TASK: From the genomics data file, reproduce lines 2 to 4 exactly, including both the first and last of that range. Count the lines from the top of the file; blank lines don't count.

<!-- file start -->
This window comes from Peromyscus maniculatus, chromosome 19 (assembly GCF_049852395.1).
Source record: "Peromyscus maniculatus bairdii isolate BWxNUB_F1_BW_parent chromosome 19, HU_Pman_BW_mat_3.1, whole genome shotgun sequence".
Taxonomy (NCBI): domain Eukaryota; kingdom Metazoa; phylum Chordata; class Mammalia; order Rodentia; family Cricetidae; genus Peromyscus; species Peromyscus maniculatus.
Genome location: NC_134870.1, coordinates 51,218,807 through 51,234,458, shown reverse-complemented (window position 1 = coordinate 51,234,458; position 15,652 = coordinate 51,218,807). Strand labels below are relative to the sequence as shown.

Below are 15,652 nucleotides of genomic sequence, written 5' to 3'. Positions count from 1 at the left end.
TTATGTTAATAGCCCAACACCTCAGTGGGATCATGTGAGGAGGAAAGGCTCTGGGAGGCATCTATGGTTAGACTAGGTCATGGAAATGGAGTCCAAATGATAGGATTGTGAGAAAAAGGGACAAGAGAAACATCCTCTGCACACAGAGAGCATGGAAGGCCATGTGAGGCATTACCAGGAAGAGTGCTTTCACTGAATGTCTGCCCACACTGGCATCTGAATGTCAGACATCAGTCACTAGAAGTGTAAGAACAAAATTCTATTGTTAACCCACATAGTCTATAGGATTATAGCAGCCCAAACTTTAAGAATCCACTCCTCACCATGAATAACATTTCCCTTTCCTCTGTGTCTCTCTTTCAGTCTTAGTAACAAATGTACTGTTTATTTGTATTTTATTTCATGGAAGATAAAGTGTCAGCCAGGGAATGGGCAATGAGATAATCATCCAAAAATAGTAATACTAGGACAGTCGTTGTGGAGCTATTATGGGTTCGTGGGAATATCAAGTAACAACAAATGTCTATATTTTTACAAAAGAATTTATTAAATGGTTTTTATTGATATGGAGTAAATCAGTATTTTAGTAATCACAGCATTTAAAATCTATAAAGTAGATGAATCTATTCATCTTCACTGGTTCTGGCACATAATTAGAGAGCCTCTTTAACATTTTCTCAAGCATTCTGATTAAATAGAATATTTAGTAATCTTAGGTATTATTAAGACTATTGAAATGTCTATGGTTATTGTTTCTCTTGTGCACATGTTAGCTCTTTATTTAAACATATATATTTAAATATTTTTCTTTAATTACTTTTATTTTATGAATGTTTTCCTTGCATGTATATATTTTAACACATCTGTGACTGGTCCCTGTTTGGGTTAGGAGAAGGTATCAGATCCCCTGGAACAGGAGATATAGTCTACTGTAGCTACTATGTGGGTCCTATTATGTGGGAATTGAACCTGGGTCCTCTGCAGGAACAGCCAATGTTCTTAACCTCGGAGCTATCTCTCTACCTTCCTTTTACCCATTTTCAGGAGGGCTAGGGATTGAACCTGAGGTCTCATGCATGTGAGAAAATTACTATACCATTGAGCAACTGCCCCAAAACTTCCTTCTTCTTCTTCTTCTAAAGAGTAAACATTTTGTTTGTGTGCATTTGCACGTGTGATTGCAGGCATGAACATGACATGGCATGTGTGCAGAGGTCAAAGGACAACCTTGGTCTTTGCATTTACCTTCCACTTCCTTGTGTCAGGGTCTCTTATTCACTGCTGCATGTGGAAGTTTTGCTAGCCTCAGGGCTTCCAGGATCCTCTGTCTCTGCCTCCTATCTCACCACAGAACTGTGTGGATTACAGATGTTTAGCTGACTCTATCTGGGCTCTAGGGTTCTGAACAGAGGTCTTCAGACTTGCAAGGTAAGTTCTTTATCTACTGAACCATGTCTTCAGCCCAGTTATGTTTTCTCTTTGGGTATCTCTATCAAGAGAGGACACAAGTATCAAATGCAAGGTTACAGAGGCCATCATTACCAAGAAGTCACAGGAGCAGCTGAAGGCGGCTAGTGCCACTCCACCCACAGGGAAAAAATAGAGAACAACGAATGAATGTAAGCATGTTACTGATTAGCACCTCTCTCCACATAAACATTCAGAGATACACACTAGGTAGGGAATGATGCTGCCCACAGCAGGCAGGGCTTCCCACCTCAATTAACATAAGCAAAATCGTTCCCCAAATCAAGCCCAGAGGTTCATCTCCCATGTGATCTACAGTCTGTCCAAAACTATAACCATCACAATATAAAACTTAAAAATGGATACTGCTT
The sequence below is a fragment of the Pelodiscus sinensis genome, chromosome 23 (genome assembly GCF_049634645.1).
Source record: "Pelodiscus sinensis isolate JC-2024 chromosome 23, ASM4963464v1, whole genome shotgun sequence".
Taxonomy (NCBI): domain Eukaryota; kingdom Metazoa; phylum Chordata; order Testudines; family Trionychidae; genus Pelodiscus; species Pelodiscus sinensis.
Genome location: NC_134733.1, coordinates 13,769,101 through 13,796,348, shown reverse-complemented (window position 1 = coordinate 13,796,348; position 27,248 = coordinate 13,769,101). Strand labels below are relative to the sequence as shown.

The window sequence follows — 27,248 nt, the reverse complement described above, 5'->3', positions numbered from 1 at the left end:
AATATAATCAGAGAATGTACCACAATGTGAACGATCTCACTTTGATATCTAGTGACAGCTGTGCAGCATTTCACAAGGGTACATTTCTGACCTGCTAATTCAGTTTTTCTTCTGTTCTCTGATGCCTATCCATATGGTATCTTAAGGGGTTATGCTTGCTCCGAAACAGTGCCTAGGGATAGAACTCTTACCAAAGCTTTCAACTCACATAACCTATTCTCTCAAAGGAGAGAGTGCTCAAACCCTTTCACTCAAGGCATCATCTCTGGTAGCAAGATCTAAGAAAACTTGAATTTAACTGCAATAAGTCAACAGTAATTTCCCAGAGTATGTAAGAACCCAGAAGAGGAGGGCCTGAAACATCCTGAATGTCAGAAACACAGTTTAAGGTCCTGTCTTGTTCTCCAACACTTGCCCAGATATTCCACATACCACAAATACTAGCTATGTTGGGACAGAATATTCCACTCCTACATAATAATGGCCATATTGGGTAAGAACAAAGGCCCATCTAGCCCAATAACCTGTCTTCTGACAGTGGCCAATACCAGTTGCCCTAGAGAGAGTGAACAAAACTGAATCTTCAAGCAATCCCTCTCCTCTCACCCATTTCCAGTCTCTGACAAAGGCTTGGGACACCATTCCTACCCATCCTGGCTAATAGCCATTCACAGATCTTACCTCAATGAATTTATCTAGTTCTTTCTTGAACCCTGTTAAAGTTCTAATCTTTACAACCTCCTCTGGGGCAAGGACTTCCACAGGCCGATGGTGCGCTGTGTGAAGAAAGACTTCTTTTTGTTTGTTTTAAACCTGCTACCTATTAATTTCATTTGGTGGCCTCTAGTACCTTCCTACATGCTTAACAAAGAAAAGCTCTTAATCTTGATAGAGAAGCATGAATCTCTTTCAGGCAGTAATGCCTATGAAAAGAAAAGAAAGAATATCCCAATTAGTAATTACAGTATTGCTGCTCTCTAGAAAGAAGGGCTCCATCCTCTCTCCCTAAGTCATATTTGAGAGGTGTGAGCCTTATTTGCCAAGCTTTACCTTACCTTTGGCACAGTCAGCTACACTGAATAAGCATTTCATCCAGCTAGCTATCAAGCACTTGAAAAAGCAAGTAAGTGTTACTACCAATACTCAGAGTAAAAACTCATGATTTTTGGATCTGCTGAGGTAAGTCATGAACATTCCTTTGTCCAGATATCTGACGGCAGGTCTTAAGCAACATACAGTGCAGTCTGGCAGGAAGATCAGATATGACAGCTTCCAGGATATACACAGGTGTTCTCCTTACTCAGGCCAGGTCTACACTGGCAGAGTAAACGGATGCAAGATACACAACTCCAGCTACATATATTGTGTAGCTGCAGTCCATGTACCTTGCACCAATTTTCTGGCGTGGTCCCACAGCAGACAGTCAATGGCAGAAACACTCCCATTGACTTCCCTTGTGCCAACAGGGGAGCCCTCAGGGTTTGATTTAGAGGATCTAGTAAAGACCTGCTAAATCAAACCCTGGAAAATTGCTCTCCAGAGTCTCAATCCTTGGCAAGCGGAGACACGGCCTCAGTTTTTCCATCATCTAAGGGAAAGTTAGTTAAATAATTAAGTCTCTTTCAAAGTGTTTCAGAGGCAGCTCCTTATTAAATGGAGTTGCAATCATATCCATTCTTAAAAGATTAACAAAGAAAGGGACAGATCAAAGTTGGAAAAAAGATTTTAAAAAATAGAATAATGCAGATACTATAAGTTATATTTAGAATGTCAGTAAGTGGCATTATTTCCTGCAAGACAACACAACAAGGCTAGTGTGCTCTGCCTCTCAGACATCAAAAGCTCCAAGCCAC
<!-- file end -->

Source record: "Peromyscus maniculatus bairdii isolate BWxNUB_F1_BW_parent chromosome 19, HU_Pman_BW_mat_3.1, whole genome shotgun sequence".
Taxonomy (NCBI): domain Eukaryota; kingdom Metazoa; phylum Chordata; class Mammalia; order Rodentia; family Cricetidae; genus Peromyscus; species Peromyscus maniculatus.
Genome location: NC_134870.1, coordinates 51,218,807 through 51,234,458, shown reverse-complemented (window position 1 = coordinate 51,234,458; position 15,652 = coordinate 51,218,807). Strand labels below are relative to the sequence as shown.